Wuthering Heights - how the heck do you play it?

edited September 2008 in Play Advice
Wuthering Heights sounds pretty good, but the two versions available online left me quite "huh?"

Have I gone blind or is there no description in the rules how to actually play the game? I hope you're not just supposed to dice roll your way through the game. HELP!

Per

Comments

  • edited September 2008
    Once everyone has their Personas, you need some manner of inciting incident, preferably targeted at the personas' Problems, that creates an untenable situation. The personas then try to deal with this situation; people describe what their persona is doing, and roll dice when dictated by the situation and stated actions. The dice mechanics nicely model their unstable emotions, and will get everyone into more trouble than they started in (everyone needs to be ready to unflinchingly roleplay according to the dice results) -- that's what makes it a Tragedy.

    You don't really need a GM to play it. My group had no problem framing scenes by consensus and passing NPCs around.

    Also, read plenty of Romantic tragedy novels. Might as well start with Wuthering Heights.

    EDIT: oh yeah, everyone should totally play up their Problems. Unflinchingly.
  • The Forge review is here.
  • Myeh myeh myeh, I beat Jeff to it.
  • edited September 2008
    Thanks, guys, I read the Forge review a long time ago, and again over the weekend. I have to admit I'm none the wiser. I had a feeling that there were a shitload of assumptions about how to play, rather than just advice on how, so in that respect it's solidly old school. Still, I'm thoroughly convinced that if you can assume something, you can also put words to it, some way or other. And if it works, why not promote it?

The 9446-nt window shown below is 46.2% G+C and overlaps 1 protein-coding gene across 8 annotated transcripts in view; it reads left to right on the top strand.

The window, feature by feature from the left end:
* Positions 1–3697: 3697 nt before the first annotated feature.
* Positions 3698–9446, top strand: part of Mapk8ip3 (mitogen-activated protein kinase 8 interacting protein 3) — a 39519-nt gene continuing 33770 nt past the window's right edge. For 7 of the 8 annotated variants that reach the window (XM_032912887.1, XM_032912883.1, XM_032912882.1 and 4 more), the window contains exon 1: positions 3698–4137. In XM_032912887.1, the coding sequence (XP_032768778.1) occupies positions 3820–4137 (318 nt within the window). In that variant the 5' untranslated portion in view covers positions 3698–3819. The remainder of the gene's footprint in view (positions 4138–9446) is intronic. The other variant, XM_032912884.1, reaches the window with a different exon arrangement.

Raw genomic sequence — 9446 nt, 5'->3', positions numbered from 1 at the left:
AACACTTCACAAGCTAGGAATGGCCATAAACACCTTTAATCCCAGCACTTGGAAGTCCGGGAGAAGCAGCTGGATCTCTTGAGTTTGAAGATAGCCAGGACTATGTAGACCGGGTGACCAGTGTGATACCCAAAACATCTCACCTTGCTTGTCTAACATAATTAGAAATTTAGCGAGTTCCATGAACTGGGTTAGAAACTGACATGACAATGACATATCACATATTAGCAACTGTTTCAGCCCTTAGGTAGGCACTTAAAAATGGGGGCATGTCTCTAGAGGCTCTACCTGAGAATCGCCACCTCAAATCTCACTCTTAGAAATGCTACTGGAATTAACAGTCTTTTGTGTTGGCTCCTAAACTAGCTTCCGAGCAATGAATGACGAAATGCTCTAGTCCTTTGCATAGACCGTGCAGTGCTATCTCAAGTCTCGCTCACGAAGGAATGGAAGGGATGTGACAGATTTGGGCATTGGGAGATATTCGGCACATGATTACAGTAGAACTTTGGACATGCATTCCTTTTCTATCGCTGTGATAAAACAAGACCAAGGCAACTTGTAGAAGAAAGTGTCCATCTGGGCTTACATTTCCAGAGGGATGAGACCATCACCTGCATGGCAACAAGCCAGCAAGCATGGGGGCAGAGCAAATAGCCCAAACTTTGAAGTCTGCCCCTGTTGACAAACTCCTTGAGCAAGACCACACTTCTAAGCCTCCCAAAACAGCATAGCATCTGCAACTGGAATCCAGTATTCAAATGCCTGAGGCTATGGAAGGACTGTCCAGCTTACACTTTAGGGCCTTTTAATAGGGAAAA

Let me try to help with more specific questions.
    So, you just act out you characters and/or decribe what they are doing? Who decides when to test for the different stuff in the game, say fx. when to test for Rage or Oldness?

    What's the right mindset for this kind of game if you were to describe it to someone? I read in a review on RPG.net that it's basically rules for live-action romance, is that correct? The photos in the rules indicate show both players "acting" and sitting around a table. If it's for LARP mostly, I've got no interest anyway.

    Sorry for the barrage of questions guys - pointers to blogs/actual plays etc. are fine :)

    Per
  • It's a normal game. You talk shit, roll the dice, act in-character. Just when you get in the mood it's more fun a act it full blown way (i.e. stand up, gesticulate, etc.). And the game drives you into this mindset. Look at your disadvantages or whatever they're called and play them up to 11. There's no limit when it comes to drama in Wuthering Heights.

    In our games it was GM who usually called for rolls:
    the clouds and rain reminds you of your sadness and unrequited love for your brother's wife, time to roll

    you see this innocent young and handsome priest roll if you evercome your lust

    Charlotte is telling that she loves you but your heart is broken because of another woman, roll if you notice what Charlotte is saying


    Or sometimes player wanted to roll:
    I'm looking down this high cliff and I'm sad and broken, I'm rolling for suicide, etc.
  • Huh, that all seems a bit contradictory to me.